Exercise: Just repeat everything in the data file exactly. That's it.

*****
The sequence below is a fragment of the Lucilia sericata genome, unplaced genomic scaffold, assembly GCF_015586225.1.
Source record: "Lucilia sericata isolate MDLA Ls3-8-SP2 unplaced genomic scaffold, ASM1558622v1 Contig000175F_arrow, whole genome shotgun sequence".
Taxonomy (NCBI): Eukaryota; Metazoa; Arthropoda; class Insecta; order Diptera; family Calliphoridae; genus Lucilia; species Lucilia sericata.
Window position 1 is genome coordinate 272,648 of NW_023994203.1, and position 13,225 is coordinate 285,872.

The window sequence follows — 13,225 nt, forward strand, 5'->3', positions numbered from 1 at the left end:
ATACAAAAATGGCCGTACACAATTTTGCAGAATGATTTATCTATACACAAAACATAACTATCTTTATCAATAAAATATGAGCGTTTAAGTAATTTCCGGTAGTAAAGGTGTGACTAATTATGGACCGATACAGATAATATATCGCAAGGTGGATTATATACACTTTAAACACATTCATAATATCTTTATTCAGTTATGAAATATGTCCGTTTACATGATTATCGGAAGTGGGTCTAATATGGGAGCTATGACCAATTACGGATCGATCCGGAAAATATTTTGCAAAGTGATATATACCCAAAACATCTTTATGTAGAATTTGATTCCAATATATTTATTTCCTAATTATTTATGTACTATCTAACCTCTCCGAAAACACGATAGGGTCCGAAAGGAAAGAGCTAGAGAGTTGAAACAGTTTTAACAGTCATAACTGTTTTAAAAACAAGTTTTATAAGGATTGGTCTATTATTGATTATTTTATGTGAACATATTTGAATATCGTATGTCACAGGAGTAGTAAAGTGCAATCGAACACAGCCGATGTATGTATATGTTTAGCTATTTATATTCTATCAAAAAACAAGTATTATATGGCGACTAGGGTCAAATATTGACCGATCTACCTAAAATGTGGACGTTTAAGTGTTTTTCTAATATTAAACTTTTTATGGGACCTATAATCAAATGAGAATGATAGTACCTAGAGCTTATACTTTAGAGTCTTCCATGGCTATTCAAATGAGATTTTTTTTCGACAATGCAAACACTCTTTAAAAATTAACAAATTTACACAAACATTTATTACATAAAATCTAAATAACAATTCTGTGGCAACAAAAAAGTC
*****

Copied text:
The sequence below is a fragment of the Lucilia sericata genome, unplaced genomic scaffold, assembly GCF_015586225.1.
Source record: "Lucilia sericata isolate MDLA Ls3-8-SP2 unplaced genomic scaffold, ASM1558622v1 Contig000175F_arrow, whole genome shotgun sequence".
Taxonomy (NCBI): Eukaryota; Metazoa; Arthropoda; class Insecta; order Diptera; family Calliphoridae; genus Lucilia; species Lucilia sericata.
Window position 1 is genome coordinate 272,648 of NW_023994203.1, and position 13,225 is coordinate 285,872.

The window sequence follows — 13,225 nt, forward strand, 5'->3', positions numbered from 1 at the left end:
ATACAAAAATGGCCGTACACAATTTTGCAGAATGATTTATCTATACACAAAACATAACTATCTTTATCAATAAAATATGAGCGTTTAAGTAATTTCCGGTAGTAAAGGTGTGACTAATTATGGACCGATACAGATAATATATCGCAAGGTGGATTATATACACTTTAAACACATTCATAATATCTTTATTCAGTTATGAAATATGTCCGTTTACATGATTATCGGAAGTGGGTCTAATATGGGAGCTATGACCAATTACGGATCGATCCGGAAAATATTTTGCAAAGTGATATATACCCAAAACATCTTTATGTAGAATTTGATTCCAATATATTTATTTCCTAATTATTTATGTACTATCTAACCTCTCCGAAAACACGATAGGGTCCGAAAGGAAAGAGCTAGAGAGTTGAAACAGTTTTAACAGTCATAACTGTTTTAAAAACAAGTTTTATAAGGATTGGTCTATTATTGATTATTTTATGTGAACATATTTGAATATCGTATGTCACAGGAGTAGTAAAGTGCAATCGAACACAGCCGATGTATGTATATGTTTAGCTATTTATATTCTATCAAAAAACAAGTATTATATGGCGACTAGGGTCAAATATTGACCGATCTACCTAAAATGTGGACGTTTAAGTGTTTTTCTAATATTAAACTTTTTATGGGACCTATAATCAAATGAGAATGATAGTACCTAGAGCTTATACTTTAGAGTCTTCCATGGCTATTCAAATGAGATTTTTTTTCGACAATGCAAACACTCTTTAAAAATTAACAAATTTACACAAACATTTATTACATAAAATCTAAATAACAATTCTGTGGCAACAAAAAAGTC